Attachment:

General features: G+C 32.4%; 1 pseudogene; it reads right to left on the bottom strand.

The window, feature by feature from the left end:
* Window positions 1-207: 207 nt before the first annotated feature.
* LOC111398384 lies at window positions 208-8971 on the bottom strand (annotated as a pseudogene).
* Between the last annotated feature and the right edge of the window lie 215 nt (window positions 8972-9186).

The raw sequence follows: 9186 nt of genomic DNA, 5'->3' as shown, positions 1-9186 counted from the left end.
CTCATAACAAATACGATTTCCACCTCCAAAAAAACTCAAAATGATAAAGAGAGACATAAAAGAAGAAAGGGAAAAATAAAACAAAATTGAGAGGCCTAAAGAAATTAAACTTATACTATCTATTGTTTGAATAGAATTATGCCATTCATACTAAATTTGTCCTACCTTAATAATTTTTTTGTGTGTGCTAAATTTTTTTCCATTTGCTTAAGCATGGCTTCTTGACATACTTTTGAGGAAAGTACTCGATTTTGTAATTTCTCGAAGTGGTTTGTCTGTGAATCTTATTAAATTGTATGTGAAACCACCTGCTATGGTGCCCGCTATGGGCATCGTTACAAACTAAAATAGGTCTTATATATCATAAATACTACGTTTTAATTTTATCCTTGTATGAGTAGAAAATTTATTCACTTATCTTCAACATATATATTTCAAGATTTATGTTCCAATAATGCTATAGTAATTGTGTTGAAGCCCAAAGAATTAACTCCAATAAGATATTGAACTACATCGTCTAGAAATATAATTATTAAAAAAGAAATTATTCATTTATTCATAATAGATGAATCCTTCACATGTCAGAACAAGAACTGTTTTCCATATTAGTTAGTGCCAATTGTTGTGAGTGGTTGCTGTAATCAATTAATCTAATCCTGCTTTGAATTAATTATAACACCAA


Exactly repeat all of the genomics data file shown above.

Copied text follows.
General features: G+C 32.4%; 1 pseudogene; it reads right to left on the bottom strand.

The window, feature by feature from the left end:
* Window positions 1-207: 207 nt before the first annotated feature.
* LOC111398384 lies at window positions 208-8971 on the bottom strand (annotated as a pseudogene).
* Between the last annotated feature and the right edge of the window lie 215 nt (window positions 8972-9186).

The raw sequence follows: 9186 nt of genomic DNA, 5'->3' as shown, positions 1-9186 counted from the left end.
CTCATAACAAATACGATTTCCACCTCCAAAAAAACTCAAAATGATAAAGAGAGACATAAAAGAAGAAAGGGAAAAATAAAACAAAATTGAGAGGCCTAAAGAAATTAAACTTATACTATCTATTGTTTGAATAGAATTATGCCATTCATACTAAATTTGTCCTACCTTAATAATTTTTTTGTGTGTGCTAAATTTTTTTCCATTTGCTTAAGCATGGCTTCTTGACATACTTTTGAGGAAAGTACTCGATTTTGTAATTTCTCGAAGTGGTTTGTCTGTGAATCTTATTAAATTGTATGTGAAACCACCTGCTATGGTGCCCGCTATGGGCATCGTTACAAACTAAAATAGGTCTTATATATCATAAATACTACGTTTTAATTTTATCCTTGTATGAGTAGAAAATTTATTCACTTATCTTCAACATATATATTTCAAGATTTATGTTCCAATAATGCTATAGTAATTGTGTTGAAGCCCAAAGAATTAACTCCAATAAGATATTGAACTACATCGTCTAGAAATATAATTATTAAAAAAGAAATTATTCATTTATTCATAATAGATGAATCCTTCACATGTCAGAACAAGAACTGTTTTCCATATTAGTTAGTGCCAATTGTTGTGAGTGGTTGCTGTAATCAATTAATCTAATCCTGCTTTGAATTAATTATAACACCAA